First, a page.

Study: Medicare Web Site Hard to Use
Medicare Web Site Gets Poor Marks for Usability From Computer Users Aged 50 and Older
Aug. 19, 2008 -- Medicare's web site isn't easy for many computer-savvy adults to use, a new study shows.
The study is summed up in a brief letter published in tomorrow's edition of The Journal of the American Medical Association.
The bottom line: Most of the study's participants had trouble using Medicare's web site to do certain assigned tasks -- such as choosing a prescription drug plan in Medicare Part D -- even though they had experience using computers.
"Participants also reported problems navigating within the web site and locating information," report the researchers, who included Sara Czaja, PhD, of the University of Miami Miller School of Medicine.
A spokesman for the Centers for Medicare and Medicaid Services (CMS) says that CMS "constantly strives" to improve its web sites.
Studying Medicare's Web Site
The University of Miami study included 112 adults aged 50 and older in Miami. All had experience using computers; they were also English speakers with no mental, visual, or hearing problems.
For the study, they were asked to complete the following four tasks on Medicare's web site:
- Determine eligibility for home health care services
- Select a home health agency to meet specified needs
- Make a decision about enrolling in Medicare Part D (Medicare's prescription drug program) based on specified criteria
- Choose a drug plan and figure out how much it costs, based on specified medications
Participants also wrote comments about Medicare's web site and completed a questionnaire about the web site's usability.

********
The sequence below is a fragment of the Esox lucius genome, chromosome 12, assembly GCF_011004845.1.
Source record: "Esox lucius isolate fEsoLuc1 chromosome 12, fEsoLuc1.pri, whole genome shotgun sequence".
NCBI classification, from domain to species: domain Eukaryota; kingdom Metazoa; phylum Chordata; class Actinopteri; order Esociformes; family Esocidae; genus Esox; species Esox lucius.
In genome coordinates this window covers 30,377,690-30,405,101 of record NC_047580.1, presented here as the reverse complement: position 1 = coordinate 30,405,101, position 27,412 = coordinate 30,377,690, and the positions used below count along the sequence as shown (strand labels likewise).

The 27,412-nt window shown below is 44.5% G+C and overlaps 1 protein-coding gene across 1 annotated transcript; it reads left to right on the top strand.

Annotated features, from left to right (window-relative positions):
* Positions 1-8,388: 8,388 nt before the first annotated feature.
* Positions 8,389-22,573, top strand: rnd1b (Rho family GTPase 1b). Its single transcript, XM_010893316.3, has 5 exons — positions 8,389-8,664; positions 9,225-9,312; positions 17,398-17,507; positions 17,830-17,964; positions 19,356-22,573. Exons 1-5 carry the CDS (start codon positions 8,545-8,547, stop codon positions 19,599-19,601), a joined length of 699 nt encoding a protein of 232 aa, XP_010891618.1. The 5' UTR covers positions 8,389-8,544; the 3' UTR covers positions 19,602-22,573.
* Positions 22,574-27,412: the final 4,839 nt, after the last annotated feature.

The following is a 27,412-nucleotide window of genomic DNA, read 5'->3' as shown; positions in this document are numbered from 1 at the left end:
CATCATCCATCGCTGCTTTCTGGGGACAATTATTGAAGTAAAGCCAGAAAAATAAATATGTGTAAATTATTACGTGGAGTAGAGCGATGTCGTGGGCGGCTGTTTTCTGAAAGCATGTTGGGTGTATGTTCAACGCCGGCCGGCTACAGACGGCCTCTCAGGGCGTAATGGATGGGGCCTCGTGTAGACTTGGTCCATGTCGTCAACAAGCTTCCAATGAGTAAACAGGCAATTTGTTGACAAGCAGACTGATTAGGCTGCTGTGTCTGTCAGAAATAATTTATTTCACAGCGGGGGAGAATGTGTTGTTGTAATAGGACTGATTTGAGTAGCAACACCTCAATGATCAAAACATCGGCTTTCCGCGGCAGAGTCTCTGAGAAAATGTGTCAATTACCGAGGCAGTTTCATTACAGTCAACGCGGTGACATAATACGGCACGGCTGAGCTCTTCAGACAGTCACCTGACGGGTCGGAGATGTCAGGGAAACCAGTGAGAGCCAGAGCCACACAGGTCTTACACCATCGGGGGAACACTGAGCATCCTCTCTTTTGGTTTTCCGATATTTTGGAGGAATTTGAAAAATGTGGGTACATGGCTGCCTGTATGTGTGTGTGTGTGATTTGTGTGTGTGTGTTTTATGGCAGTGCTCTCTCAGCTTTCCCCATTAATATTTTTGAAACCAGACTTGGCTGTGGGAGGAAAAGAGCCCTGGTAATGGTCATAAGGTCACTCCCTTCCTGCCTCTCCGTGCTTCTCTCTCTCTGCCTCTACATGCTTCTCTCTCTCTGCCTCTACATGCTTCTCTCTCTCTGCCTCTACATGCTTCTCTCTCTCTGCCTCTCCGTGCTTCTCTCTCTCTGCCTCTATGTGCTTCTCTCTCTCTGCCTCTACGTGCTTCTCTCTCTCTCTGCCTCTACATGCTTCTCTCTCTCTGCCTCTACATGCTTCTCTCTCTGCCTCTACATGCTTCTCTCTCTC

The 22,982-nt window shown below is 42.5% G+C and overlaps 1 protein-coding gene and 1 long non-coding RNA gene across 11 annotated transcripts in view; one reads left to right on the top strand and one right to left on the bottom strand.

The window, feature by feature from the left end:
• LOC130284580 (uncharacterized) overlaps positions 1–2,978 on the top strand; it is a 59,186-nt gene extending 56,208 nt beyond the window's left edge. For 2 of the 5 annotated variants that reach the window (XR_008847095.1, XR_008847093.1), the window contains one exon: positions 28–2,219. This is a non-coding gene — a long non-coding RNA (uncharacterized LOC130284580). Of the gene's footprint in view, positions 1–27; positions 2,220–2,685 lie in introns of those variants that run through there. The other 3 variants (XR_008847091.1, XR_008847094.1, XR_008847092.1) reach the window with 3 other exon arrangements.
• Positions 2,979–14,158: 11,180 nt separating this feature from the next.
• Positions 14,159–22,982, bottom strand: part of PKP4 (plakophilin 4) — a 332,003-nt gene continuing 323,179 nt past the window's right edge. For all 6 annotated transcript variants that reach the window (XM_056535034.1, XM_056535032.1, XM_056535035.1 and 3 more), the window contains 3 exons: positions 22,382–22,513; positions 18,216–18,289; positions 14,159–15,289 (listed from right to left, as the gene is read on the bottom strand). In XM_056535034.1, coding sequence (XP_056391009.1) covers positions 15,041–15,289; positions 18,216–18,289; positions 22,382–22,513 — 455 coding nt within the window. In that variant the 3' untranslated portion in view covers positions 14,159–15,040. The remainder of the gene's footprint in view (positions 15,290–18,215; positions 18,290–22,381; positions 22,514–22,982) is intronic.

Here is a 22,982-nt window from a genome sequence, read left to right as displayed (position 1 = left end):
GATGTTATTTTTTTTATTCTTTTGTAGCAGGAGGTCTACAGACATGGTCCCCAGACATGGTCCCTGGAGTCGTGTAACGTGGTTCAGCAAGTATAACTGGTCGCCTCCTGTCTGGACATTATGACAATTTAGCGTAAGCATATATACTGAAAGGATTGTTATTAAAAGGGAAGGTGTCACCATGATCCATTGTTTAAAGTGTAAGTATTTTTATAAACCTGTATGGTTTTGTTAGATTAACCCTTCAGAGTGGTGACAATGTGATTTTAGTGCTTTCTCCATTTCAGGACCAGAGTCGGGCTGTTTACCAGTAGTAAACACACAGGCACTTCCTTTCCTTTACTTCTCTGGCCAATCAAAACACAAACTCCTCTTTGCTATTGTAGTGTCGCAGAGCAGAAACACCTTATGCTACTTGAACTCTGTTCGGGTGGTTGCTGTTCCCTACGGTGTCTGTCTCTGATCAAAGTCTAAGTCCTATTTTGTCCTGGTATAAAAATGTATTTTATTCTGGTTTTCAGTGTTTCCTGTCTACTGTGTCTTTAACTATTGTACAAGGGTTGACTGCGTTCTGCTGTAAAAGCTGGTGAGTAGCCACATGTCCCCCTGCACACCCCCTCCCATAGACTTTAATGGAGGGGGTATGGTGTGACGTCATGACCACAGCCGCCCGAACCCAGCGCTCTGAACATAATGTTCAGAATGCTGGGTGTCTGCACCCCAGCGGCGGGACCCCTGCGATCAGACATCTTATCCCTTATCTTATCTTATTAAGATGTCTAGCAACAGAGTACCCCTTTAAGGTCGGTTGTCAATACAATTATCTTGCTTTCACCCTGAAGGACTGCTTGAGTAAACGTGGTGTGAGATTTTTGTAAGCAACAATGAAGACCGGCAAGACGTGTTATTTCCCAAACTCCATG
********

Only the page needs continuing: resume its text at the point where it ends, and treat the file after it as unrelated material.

The study shows that 69% of participants weren't able to specify eligibility criteria for home health services, 80% couldn't choose the correct home health agency, and 72% couldn't choose a drug plan or had trouble using Medicare's web site in making their choice.
Although participants rated the Internet, in general, as a good source of health information, they reported usability problems with the Medicare web site. People with less computer experience would likely have "even greater difficulty," Czaja's team writes.
WebMD asked the Centers for Medicare and Medicaid Services to review the study and comment on it.
In an email to WebMD, Jeff Nelligan, CMS director of media affairs, notes that there were relatively few study participants, while there are 44 million Medicare beneficiaries and the Medicare web site averages more than a million hits a day. "Suffice is to say that more research is probably needed to assess the usability of the site, and should be performed by people who have a basic understanding of the size and complexity of the program."
"We understand fully the importance of the site to our beneficiaries, their family members, healthcare professionals, and other stakeholders," says Nelligan. "Indeed, the site averages more than a million hits a day."
Nelligan says CMS has "worked hard to organize and format our quality 'compare' tools -- for hospitals and nursing homes, for example -- in a consumer-friendly manner" and that all CMS online tools are "tested extensively with potential users of the site."
CMS also does research testing on the language, displays, and navigational features of the site. "We are constantly striving to improve our web sites inasmuch as we know how critical these resources are to our beneficiaries, their family members, and the healthcare community as a whole," says Nelligan.